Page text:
The Torch is a weekly newsletter from the Committee to Protect Journalists that brings you the latest press freedom and journalist safety news from around the world. Subscribe here.
This week, CPJ released its 2019 prison census, finding that China, Turkey, Egypt, and Saudi Arabia are the worst jailers of journalists worldwide. For the fourth consecutive year, at least 250 journalists are imprisoned globally. While the majority face anti-state charges, the number charged with “false news” rose to 30 compared with 28 last year. See more findings in this video.
CPJ will release two additional reports this month: “One Country, One Censor,” on Chinese influence in Hong Kong and Taiwan, will be published Monday December 16, and our annual report on journalists killed in relation to their work will be published on Wednesday, December 18.
CPJ’s prison census was accompanied by several blog posts:
- Iranian journalist imprisoned, fired, and forced into exile over a single word
- ‘I could be jailed at any moment’: Turkish editor in limbo over terms of prison release
- For the sake of press freedom, Julian Assange must be defended
- Nigeria and Ethiopia jail activist-journalists amid crackdown on free expression
Global press freedom updates:
- US-Nigerian Sahara Reporters website says assets frozen amid surveillance, censorship
- One journalist killed, another missing amid protests in Iraq
- Syrian Kurdish journalist Himbervan Kousa arrested at Kuala Lumpur airport
- Duterte threatens to shut down Philippine broadcaster ABS-CBN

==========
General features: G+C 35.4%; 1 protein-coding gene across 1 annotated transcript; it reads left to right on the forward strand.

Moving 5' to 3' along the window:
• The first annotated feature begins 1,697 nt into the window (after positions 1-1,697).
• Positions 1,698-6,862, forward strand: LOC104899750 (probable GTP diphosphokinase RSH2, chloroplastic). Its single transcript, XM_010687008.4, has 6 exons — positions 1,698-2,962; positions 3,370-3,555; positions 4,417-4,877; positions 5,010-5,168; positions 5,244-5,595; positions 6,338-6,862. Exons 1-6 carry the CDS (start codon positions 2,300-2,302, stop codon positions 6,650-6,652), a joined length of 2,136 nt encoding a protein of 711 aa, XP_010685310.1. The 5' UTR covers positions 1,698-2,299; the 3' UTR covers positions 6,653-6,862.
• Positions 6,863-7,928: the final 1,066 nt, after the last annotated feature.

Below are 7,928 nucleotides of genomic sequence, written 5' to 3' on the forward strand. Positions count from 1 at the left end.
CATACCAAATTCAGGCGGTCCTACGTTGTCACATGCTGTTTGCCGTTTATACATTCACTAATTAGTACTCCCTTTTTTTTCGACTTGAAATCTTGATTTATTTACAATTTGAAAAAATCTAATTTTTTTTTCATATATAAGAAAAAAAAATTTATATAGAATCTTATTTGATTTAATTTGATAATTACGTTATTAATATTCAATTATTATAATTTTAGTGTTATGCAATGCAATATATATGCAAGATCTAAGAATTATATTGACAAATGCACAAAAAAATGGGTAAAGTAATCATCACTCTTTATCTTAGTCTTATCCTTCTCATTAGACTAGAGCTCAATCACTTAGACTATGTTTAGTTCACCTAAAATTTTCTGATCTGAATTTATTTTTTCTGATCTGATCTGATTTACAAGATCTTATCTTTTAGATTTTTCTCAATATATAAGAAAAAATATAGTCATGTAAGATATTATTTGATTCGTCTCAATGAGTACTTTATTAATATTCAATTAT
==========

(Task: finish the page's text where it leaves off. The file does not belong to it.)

- Palestinian journalist Sameh al-Titi arrested by Israeli authorities, held without charge
In tandem with CPJ’s prison census, CPJ has been highlighting imprisoned journalists around the world through the #FreeThePress campaign. You can get involved by following and sharing stories from the @censoredpress Instagram account.
CPJ has also been collecting messages of support for Azimjon Askarov, a 2012 International Press Freedom Awardee who has spent nine years behind bars in Kyrgyzstan in connection to his reporting on human rights. Send him a digital message, and CPJ will deliver it to Askarov in prison.
What we are reading
- The story that haunted Don Bolles isn't the story most people think they know — Richard Ruelas, Arizona Republic
- Lebanon’s journalists suffer abuse, threats covering unrest — Bassem Mroue, The Associated Press
- On Digital Disinformation and Democratic Myths — David Karpf, Mediawell
- US must act as journalists continue to be jailed in record numbers — Courtney Radsch, CPJ advocacy director, The Hill
- Democracy in Iraq Depends on Press Freedom — Ignacio Miguel Delgado Culebras, CPJ Middle East and North Africa representative, Foreign Policy
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